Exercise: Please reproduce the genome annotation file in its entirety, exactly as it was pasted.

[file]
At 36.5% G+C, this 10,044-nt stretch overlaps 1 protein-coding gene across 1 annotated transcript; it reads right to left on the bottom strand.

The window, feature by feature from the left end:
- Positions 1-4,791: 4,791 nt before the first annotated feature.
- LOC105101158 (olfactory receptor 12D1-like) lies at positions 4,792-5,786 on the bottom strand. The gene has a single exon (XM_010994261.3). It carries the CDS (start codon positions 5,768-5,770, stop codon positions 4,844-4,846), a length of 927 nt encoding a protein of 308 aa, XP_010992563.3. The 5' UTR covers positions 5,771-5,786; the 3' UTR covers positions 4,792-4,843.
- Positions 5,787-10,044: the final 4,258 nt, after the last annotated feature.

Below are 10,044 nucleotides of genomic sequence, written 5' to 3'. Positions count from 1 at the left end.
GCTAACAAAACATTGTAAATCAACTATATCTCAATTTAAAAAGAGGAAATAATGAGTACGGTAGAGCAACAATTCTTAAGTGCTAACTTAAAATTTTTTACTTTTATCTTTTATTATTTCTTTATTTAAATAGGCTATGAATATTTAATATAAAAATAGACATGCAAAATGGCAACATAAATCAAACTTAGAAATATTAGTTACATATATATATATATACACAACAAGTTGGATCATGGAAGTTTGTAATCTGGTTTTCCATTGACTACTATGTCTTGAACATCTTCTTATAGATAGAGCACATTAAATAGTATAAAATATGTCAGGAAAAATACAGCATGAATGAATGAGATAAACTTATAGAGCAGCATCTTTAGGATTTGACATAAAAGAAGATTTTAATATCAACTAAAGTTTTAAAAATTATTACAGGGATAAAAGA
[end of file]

At 36.5% G+C, this 10,044-nt stretch overlaps 1 protein-coding gene across 1 annotated transcript; it reads right to left on the bottom strand.

The window, feature by feature from the left end:
- Positions 1-4,791: 4,791 nt before the first annotated feature.
- LOC105101158 (olfactory receptor 12D1-like) lies at positions 4,792-5,786 on the bottom strand. The gene has a single exon (XM_010994261.3). It carries the CDS (start codon positions 5,768-5,770, stop codon positions 4,844-4,846), a length of 927 nt encoding a protein of 308 aa, XP_010992563.3. The 5' UTR covers positions 5,771-5,786; the 3' UTR covers positions 4,792-4,843.
- Positions 5,787-10,044: the final 4,258 nt, after the last annotated feature.

Below are 10,044 nucleotides of genomic sequence, written 5' to 3'. Positions count from 1 at the left end.
GCTAACAAAACATTGTAAATCAACTATATCTCAATTTAAAAAGAGGAAATAATGAGTACGGTAGAGCAACAATTCTTAAGTGCTAACTTAAAATTTTTTACTTTTATCTTTTATTATTTCTTTATTTAAATAGGCTATGAATATTTAATATAAAAATAGACATGCAAAATGGCAACATAAATCAAACTTAGAAATATTAGTTACATATATATATATATACACAACAAGTTGGATCATGGAAGTTTGTAATCTGGTTTTCCATTGACTACTATGTCTTGAACATCTTCTTATAGATAGAGCACATTAAATAGTATAAAATATGTCAGGAAAAATACAGCATGAATGAATGAGATAAACTTATAGAGCAGCATCTTTAGGATTTGACATAAAAGAAGATTTTAATATCAACTAAAGTTTTAAAAATTATTACAGGGATAAAAGA